In the '80s, my uncle Dennis was a Top Gun pilot in Southern California. This Hollywood actor named Tom Cruise was driving down to the base in Miramar to learn about flying planes – did he mind taking him out for a couple beers? He and the guys did, wing-manning Cruise at a few of their favorite spots and noting that Cruise could still anonymously walk into a bar without back-up, but just famous enough that they had to keep switching joint as soon as the girls got on the pay phones and called their friends.

The next year, Top Gun would make Tom Cruise so famous that he'd never be able to bar hop again. It's the movie that made him a star. Risky Business was a memorable debut, but Ridley Scott's Legend had an expensive whiff. When Top Gun came out in 1986, Cruise hadn't had a hit in three years.


Top Gun gets dismissed as a popcorn blockbuster about a pompous son-of-a-bitch. That's wrong – and worse, that's exactly the movie Cruise worked so hard not to make. We remember the highlights – the volleyball, the thumbs-up, the bitchin' Kenny Loggins soundtrack – but the real movie is darker and more complicated.

Cruise took Top Gun seriously. Not because he liked the original idea – he turned it down three times because the first concept was silly. The original Maverick was cardboard jingoism, a patriotic meathead who fell in love with a gymnast. (Lame.) Cruise insisted on improving the script (for free) before he'd even agree to the part. He did his research. He spent months in Miramar drinking with the pilots, filming the flight deck, and riding in planes. He took classes in aviation physiology and water survival. One afternoon, my aunt A.B., an excellent lifeguard who also served on the base, was told to be on standby in case Cruise failed a Navy physical where he had to dog paddle in a pool wearing full flight gear and a parachute. He didn't have to take the test – he just wanted to Top Gun to feel real. And he passed.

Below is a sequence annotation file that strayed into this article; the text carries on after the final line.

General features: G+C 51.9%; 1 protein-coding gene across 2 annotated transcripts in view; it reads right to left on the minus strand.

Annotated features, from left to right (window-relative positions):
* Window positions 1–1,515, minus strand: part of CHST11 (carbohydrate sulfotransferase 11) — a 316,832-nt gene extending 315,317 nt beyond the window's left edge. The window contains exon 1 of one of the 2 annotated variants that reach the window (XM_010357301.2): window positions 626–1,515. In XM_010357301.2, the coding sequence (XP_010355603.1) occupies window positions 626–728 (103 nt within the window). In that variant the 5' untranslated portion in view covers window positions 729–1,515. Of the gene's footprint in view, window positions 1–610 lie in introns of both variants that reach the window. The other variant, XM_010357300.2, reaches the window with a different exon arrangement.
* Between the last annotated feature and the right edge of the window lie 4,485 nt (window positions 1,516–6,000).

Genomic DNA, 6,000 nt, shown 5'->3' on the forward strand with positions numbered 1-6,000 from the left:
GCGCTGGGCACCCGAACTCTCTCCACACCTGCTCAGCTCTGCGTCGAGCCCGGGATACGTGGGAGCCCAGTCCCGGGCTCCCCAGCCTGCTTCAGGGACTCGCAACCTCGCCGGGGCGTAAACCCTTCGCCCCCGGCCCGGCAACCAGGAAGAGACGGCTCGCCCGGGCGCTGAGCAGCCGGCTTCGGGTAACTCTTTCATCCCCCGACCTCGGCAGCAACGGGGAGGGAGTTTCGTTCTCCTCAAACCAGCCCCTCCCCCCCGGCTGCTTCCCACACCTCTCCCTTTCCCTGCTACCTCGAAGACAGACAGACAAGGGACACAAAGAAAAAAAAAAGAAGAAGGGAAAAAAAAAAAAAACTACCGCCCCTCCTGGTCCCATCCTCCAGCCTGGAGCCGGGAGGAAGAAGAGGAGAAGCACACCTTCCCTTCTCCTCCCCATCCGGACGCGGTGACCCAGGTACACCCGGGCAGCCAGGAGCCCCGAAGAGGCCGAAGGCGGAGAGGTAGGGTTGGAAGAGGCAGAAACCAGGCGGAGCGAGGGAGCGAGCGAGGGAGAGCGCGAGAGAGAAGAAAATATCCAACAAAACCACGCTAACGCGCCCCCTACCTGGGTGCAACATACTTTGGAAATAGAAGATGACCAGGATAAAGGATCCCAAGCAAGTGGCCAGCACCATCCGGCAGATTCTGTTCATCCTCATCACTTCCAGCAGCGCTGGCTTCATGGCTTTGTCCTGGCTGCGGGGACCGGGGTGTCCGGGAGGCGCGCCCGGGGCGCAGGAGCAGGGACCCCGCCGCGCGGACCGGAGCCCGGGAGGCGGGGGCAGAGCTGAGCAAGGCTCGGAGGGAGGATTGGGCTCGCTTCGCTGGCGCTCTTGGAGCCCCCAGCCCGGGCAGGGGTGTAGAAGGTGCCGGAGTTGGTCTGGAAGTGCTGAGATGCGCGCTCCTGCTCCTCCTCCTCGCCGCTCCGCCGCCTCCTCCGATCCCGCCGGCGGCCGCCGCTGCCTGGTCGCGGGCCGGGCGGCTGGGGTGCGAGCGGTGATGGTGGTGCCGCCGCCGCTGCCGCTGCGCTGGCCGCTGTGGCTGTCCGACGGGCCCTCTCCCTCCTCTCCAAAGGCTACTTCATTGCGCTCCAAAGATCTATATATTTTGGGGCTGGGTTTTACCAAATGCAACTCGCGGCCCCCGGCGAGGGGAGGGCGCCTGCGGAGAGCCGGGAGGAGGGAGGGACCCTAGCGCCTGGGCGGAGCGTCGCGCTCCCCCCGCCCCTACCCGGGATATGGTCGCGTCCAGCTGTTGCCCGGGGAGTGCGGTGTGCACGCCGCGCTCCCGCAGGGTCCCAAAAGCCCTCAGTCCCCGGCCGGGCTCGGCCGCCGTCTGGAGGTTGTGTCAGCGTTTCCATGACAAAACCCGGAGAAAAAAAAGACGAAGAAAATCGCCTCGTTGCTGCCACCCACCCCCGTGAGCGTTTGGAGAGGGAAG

Said the Navy's technical adviser Pete Pettigrew of Cruise, “If he'd decided to be a fighter pilot, he could easily have walked into Top Gun as a student or instructor.”

Cruise added depth to the script. He switched the gymnast girl friend to an astrophysicist, pushed to make it more about competition than war, and gave Maverick an emotional bruise that colors the whole movie: Maverick's dad, a pilot himself, disappeared in Vietnam and now the son must restore the family's pride. That's the key to the whole film: Maverick is insecure. He's not a cocky asshole – he's just pretending to be one. 

It's an important and overdue distinction because Top Gun is the hit that shaped how we see Cruise's career. Before 1986, he'd played a redneck, a fire-starter, a dumb virgin, a capitalist virgin, a jock and a forest sprite. After 1986, no matter what he played, audiences saw him as the confident jerk – an image he's had to fight against for decades.

Sighed Cruise, “People say, 'Oh, you were just a movie star in that role.' But I always thought I was an actor playing a movie star in that role.” Let's watch his performance closely and set the record straight. 

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